"Recruits" are on their way to Cape Cod Art Museum!

The Cape Cod Museum of Art presents its first open national juried exhibition, titled, “Breaking the Mold: Inspired by Innovation,” to inaugurate their 35th Anniversary celebrations, opening on March 31, 2016. Juror Mim Brooks Fawcett, Executive Director of the Attleboro Arts Museum, Attleboro, MA, has selected 35 artworks from 718 submissions by 277 artists residing in 29 different states. At the opening reception on March 31, she will announce her four “Juror’s Best” awards. Awardees will be given recognition on the museum’s website and in social media.



Ms. Fawcett commented, “. . .jurying the Cape Cod Museum of Art’s debut national juried exhibition . . . was both an honor and a challenge. Each piece was carefully examined for its mastery of technique and execution, message, creative approach – and crosschecked against the show’s theme. Did the work stand out for its originality? Did it touch upon time-tested roots, yet push the envelope? In the end, the 35 selected pieces stood out for their no holds barred character, dared to be distinct in some way, shape or form and (despite a unique persona) had a provocative relationship to the other 34 mold breakers. All submitting artists are to be commended for their strong entries. It was a pleasure meeting each piece and connecting with the range of exciting work that each artist put forward. Finally, I congratulate the chosen 35 for standing out in a highly competitive crowd. Keep on walking to your own drummer.“


As part of the 35th Anniversary celebrations of the museum, this exhibition features artwork that breaks the bounds of tradition in diverse ways. Carolyn Conrad, from Sag Harbor, NY, surprises the viewer in Maybe Cape Breton by presenting an image that seems to be an outdoor landscape, when in reality it is a photograph of a handmade staged construction. A beautifully-crafted metal, plastic and crystal sculpture by Holland Houdek, from Iowa City, turns out to be modeled after a medical implant, Atlas Posterior Column. And a ceramic teapot, by Ron Mello, turns into a moving vehicle. There is a broad variety of imagery, mediums, and messages in this exhibition that will appeal to a wide range of viewers. (Please see images below.)


The 35 selected artists are, from 16 states:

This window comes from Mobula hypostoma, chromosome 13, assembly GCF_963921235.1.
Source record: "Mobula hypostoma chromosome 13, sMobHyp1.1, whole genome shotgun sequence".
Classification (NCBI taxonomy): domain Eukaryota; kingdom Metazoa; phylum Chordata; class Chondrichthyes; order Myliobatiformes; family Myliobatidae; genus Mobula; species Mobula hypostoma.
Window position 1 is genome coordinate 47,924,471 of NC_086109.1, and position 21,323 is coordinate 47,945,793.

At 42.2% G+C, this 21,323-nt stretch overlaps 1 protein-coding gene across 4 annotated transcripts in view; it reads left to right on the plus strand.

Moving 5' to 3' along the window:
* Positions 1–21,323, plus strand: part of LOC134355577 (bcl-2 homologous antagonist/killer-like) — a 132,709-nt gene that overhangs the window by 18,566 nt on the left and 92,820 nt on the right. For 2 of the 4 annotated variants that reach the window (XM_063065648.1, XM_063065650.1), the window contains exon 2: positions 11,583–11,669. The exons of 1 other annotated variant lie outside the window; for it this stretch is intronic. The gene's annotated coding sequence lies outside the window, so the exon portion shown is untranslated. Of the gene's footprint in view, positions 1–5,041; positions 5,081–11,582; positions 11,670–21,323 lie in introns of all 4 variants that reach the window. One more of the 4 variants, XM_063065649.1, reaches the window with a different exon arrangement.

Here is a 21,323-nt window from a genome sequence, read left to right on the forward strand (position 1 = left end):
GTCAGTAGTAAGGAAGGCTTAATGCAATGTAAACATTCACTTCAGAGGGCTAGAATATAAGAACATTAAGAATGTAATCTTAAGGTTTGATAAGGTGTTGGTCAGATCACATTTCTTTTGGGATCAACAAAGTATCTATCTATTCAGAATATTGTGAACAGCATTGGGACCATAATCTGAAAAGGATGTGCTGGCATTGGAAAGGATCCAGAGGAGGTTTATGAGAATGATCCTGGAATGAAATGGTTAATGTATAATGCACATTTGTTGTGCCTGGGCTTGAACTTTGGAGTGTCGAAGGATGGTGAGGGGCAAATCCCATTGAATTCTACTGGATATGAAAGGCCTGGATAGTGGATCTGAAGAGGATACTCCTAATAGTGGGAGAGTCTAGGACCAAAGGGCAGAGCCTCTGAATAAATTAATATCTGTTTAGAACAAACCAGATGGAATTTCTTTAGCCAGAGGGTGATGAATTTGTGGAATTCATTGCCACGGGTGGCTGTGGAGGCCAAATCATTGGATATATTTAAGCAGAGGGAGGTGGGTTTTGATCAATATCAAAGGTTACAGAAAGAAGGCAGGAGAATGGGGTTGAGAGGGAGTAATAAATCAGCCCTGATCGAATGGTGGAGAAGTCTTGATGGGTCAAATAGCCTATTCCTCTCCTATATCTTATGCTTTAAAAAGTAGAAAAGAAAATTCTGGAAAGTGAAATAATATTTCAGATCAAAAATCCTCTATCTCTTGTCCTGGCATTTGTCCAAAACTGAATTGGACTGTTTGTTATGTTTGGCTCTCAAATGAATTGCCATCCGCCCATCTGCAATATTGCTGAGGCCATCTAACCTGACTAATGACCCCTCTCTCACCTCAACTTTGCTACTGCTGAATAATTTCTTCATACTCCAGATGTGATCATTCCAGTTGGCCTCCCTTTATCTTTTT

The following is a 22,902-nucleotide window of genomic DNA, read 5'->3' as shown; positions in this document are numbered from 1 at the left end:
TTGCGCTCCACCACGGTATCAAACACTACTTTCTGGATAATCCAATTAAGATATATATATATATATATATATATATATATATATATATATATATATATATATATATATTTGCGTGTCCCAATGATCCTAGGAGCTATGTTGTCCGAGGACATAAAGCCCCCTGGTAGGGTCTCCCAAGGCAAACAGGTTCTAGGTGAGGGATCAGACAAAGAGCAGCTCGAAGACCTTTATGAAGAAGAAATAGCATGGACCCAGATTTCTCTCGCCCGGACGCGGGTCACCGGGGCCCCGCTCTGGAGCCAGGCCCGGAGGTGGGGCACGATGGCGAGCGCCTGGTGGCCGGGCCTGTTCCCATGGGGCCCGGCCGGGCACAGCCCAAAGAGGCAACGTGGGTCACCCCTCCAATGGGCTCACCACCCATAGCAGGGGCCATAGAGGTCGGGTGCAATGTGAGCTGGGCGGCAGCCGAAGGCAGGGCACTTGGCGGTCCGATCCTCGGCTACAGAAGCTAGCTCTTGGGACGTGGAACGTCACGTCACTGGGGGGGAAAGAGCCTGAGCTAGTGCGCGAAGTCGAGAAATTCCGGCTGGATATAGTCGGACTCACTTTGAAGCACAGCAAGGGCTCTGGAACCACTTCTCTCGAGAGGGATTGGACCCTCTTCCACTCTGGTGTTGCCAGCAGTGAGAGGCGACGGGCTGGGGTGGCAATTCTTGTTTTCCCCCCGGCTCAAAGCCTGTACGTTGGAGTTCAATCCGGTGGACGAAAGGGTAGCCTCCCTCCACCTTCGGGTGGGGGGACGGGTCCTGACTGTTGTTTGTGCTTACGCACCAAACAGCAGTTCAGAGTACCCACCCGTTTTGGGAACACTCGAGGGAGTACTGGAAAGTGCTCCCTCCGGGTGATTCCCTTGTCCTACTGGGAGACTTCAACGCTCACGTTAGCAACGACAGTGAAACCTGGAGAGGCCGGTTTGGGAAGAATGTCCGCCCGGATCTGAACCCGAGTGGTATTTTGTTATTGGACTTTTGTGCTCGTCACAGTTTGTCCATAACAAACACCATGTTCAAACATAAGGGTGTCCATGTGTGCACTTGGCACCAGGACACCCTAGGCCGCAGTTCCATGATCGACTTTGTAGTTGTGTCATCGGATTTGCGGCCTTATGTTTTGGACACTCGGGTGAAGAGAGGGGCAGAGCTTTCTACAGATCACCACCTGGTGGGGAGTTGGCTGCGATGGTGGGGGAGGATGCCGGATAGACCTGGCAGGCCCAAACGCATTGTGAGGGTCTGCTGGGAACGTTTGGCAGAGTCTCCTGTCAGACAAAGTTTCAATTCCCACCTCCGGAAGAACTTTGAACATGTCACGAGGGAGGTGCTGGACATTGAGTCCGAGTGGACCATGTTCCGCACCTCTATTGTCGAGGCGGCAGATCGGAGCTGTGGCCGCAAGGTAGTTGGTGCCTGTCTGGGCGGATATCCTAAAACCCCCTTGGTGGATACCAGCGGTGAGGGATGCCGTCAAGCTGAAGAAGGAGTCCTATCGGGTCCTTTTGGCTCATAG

Denise Buckley, OH

Robin Cass, NY

Carolyn Conrad, NY

Darcy Dangremond, MA

Alice Denison, MA

Jessica Dupuis, NC

Tanya Fletcher, ME

Diane Francis, MA

Shaina Gates, PA

Amir Hariri, NY

Howard Hastie, MA

Holland Houdek, IA

Colleen Kiely, MA

Dimitrina Kutriansky, IL

Keith Lewis, WA

Kandy Lopez, FL

Ron Mello, MA

Tatyana Ostapenko, OR

Joseph Ostraff, UT

Colin Poole, NM

Margaret Realica, CA

Diana Mari Rossi, CA

Abby Schmidt, PA

Wendy Seller, MA

Lauren Skelly, NY

Jeff Stauder, MA

Deborah Stenberg-Service, CA

Gin Stone, MA

Kate Sullivan, MA

Susanne Taylor, MA

Stefania Urist, CT

Randy Van Dyck, ID

Peggy Wyman, MO

Laurence Young, MA

Micah Zavacky, IL


Juror: Mim Brooks Fawcett

Since July 2006, Mim Brooks Fawcett has been the Executive Director of the Attleboro Arts Museum in Attleboro, MA, where she has focused her efforts on providing outstanding and diverse exhibitions and art programs. She holds degrees in the visual arts, graphic design and cinema. She has also served as an educator at Northeastern University and Boston University and as a corporate Art Director.



March 31 - June 12, 2016

Opening Reception: March 31, 2016; 5:30 -7:00pm

Founded in 1981, the Cape Cod Museum of Art is dedicated to its mission, “To Inspire through Art.” It is committed to collecting, preserving, exhibiting and interpreting exceptional works of art that have inspired, or been created by, artists associated with the entire Cape, Nantucket and Martha's Vineyard. We foster cultural growth and creativity through our educational programs, and through research that promotes an understanding of the region's artistic heritage. The museum is grateful to be supported in its mission by grants from the Massachusetts Cultural Council and the Arts Foundation of Cape Cod.



The museum is located at 60 Hope Lane, just off Route 6A, in the same complex as the Cape Cinema and the Cape Cod Playhouse in Dennis, MA. Hours are 10 am to 5 pm on Wednesdays through Saturdays (Winter Hours) and noon to 5 pm on Sundays. Admission is $9, $7 for seniors and students 19+ with school ID, $5 for students 13 to 18, and free for children 12 and under. More information may be obtained by calling (508) 385-4477.